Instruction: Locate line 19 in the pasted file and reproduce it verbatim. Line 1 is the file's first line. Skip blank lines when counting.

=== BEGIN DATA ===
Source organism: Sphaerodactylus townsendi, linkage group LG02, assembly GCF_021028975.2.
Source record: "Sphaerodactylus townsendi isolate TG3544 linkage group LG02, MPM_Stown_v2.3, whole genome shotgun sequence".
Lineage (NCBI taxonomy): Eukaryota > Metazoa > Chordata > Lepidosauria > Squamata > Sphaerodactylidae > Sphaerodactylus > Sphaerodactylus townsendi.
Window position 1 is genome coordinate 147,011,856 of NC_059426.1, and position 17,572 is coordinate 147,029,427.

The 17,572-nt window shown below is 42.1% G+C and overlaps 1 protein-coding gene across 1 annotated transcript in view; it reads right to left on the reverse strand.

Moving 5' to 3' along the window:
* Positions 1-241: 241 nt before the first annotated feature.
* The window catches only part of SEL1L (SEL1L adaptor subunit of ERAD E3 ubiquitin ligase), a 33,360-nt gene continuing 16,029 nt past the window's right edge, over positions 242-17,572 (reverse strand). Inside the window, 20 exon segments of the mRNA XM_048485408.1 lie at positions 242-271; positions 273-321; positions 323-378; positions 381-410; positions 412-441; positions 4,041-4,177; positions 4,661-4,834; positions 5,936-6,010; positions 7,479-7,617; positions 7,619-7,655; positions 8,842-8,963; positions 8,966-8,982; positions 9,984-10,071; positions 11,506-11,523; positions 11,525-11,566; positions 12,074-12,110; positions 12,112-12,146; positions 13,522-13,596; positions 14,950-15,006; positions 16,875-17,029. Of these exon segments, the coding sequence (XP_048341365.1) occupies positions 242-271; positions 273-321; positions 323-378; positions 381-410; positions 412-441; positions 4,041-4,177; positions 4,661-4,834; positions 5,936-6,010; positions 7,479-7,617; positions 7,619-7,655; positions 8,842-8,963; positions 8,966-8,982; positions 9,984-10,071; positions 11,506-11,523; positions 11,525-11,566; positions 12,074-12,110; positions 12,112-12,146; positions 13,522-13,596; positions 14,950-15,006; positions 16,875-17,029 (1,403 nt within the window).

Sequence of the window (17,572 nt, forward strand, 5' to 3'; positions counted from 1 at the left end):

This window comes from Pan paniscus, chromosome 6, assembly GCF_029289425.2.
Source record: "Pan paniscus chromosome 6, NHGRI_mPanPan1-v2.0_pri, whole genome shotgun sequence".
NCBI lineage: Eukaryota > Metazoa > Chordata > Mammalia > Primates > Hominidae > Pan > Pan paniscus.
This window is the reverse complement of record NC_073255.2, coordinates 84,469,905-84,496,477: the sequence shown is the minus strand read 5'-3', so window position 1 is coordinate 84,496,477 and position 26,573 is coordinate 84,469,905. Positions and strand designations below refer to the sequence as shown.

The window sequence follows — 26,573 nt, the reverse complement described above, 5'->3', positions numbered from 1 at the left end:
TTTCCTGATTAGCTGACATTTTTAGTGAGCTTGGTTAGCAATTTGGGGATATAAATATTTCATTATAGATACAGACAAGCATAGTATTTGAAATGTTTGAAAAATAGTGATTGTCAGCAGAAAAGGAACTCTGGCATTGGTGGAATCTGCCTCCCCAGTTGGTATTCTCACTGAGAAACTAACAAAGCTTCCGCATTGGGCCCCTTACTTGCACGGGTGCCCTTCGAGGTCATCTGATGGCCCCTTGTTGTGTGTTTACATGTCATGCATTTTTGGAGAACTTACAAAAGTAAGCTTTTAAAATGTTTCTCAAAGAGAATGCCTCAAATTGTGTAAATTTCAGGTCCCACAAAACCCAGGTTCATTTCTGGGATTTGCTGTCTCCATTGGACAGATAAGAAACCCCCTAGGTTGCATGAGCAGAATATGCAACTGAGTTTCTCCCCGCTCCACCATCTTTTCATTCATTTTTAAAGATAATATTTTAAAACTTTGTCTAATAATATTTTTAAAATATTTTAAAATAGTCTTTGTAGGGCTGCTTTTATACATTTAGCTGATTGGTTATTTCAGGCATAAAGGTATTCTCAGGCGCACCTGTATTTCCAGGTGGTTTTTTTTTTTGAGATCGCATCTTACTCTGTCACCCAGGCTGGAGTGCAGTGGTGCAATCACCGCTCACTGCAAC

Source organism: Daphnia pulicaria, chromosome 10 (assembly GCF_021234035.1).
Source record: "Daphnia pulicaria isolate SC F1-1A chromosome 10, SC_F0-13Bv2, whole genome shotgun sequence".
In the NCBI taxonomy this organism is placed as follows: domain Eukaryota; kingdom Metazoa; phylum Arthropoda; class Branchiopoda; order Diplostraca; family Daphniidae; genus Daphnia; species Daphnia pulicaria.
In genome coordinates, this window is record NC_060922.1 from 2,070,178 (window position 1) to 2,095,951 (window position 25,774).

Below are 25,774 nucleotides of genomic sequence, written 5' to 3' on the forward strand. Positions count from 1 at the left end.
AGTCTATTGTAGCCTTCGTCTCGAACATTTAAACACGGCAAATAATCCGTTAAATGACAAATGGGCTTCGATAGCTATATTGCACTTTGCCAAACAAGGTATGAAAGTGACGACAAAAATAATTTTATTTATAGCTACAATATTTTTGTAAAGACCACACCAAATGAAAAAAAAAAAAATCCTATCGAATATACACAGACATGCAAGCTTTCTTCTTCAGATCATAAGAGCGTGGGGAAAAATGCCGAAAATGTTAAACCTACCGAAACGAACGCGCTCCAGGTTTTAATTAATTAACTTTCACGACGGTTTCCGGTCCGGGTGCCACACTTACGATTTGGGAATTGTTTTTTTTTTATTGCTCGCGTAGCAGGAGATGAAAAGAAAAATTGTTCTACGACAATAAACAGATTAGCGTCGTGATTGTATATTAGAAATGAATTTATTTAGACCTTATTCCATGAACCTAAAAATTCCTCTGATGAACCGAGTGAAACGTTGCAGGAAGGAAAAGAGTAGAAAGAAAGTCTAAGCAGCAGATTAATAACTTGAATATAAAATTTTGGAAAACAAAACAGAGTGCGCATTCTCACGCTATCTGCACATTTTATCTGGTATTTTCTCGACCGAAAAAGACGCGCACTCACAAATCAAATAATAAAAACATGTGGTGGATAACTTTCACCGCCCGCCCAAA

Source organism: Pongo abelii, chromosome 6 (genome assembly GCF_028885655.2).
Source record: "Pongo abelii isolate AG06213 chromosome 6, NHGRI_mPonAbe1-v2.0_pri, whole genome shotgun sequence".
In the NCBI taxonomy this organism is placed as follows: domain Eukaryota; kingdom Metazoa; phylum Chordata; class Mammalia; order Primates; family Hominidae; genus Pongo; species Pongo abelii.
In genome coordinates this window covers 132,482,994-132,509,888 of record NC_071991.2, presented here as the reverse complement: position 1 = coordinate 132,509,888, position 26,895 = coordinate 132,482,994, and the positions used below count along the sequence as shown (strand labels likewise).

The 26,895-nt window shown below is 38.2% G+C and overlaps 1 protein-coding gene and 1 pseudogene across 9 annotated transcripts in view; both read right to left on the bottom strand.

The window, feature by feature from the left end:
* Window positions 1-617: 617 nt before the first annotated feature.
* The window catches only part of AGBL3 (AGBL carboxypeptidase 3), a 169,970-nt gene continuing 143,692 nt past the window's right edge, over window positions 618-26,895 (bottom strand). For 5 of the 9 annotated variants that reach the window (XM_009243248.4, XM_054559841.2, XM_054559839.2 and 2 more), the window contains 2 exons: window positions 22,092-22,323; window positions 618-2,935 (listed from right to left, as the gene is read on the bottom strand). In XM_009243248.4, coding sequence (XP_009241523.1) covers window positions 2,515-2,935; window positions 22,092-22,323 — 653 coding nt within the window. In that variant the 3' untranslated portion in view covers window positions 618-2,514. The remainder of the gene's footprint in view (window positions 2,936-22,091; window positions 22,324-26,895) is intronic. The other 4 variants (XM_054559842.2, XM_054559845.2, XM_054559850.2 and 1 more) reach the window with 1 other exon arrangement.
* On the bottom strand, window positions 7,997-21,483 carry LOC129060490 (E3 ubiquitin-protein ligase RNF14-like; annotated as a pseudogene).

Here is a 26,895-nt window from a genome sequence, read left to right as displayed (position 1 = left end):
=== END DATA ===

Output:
In genome coordinates, this window is record NC_060922.1 from 2,070,178 (window position 1) to 2,095,951 (window position 25,774).